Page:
BRUSSELS (Reuters) – The Netherlands will be at the forefront of efforts to combat multinationals’ tax avoidance, its finance minister said on Friday, amid a dispute with the European Commission over his country’s tax treatment of Starbucks.
The Commission, the EU’s executive arm, will propose a new set of binding rules by the end of January to curb corporate tax avoidance, stepping up its pressure on multinationals which stand accused of paying too little tax.
“If the Netherlands has been part of the problem in the past, we want to be part of the solution from now on,” Jeroen Dijsselbloem told reporters ahead of a meeting of European Union finance ministers that he chairs because his country holds the rotating presidency of the bloc. [nL8N12X3IK]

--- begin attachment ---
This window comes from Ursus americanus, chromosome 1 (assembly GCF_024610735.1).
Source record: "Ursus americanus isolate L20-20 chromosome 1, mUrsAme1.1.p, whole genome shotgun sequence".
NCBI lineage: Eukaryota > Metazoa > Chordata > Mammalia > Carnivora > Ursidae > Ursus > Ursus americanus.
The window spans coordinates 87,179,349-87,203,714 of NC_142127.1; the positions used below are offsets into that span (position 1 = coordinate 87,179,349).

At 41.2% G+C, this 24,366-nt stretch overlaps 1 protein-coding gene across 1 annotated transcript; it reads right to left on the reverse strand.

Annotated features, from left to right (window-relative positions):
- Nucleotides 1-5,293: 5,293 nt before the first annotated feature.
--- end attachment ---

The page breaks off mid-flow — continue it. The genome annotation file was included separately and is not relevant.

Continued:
In October, the EU Commission ordered the Netherlands to recover 20 million to 30 million euros ($23 million to $34 million) in back taxes from the U.S. coffee shop chain.
The Dutch appealed against that decision because they want full clarity on the standards that need to be applied on tax deals struck between public authorities and corporations, Dijsselbloem said.
Brussels has also ruled that Fiat Chrysler Automobiles benefited from illegal tax deals in Luxembourg and that 35 corporations got unfair tax advantages in Belgium.
The Commission is investigating the tax arrangements of Amazon in Luxembourg and Apple in Ireland.